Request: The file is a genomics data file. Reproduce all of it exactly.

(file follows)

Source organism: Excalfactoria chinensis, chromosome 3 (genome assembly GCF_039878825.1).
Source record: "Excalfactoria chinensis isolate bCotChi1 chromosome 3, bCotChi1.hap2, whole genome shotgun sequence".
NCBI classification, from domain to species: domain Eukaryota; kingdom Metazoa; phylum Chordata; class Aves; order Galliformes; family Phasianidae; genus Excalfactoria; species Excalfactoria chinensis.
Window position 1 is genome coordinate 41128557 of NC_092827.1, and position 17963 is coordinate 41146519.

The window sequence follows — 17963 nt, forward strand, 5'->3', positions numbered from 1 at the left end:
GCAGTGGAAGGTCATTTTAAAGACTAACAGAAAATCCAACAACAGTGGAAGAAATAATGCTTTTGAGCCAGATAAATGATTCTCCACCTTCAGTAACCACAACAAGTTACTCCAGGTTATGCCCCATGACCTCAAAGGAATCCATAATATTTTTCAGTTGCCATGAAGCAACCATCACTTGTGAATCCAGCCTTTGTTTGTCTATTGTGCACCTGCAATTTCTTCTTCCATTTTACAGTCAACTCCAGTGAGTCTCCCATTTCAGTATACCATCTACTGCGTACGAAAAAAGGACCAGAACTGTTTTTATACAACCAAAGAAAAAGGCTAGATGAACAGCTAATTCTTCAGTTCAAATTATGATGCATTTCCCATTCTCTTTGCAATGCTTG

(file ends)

Source organism: Excalfactoria chinensis, chromosome 3 (genome assembly GCF_039878825.1).
Source record: "Excalfactoria chinensis isolate bCotChi1 chromosome 3, bCotChi1.hap2, whole genome shotgun sequence".
NCBI classification, from domain to species: domain Eukaryota; kingdom Metazoa; phylum Chordata; class Aves; order Galliformes; family Phasianidae; genus Excalfactoria; species Excalfactoria chinensis.
Window position 1 is genome coordinate 41128557 of NC_092827.1, and position 17963 is coordinate 41146519.

The window sequence follows — 17963 nt, forward strand, 5'->3', positions numbered from 1 at the left end:
GCAGTGGAAGGTCATTTTAAAGACTAACAGAAAATCCAACAACAGTGGAAGAAATAATGCTTTTGAGCCAGATAAATGATTCTCCACCTTCAGTAACCACAACAAGTTACTCCAGGTTATGCCCCATGACCTCAAAGGAATCCATAATATTTTTCAGTTGCCATGAAGCAACCATCACTTGTGAATCCAGCCTTTGTTTGTCTATTGTGCACCTGCAATTTCTTCTTCCATTTTACAGTCAACTCCAGTGAGTCTCCCATTTCAGTATACCATCTACTGCGTACGAAAAAAGGACCAGAACTGTTTTTATACAACCAAAGAAAAAGGCTAGATGAACAGCTAATTCTTCAGTTCAAATTATGATGCATTTCCCATTCTCTTTGCAATGCTTG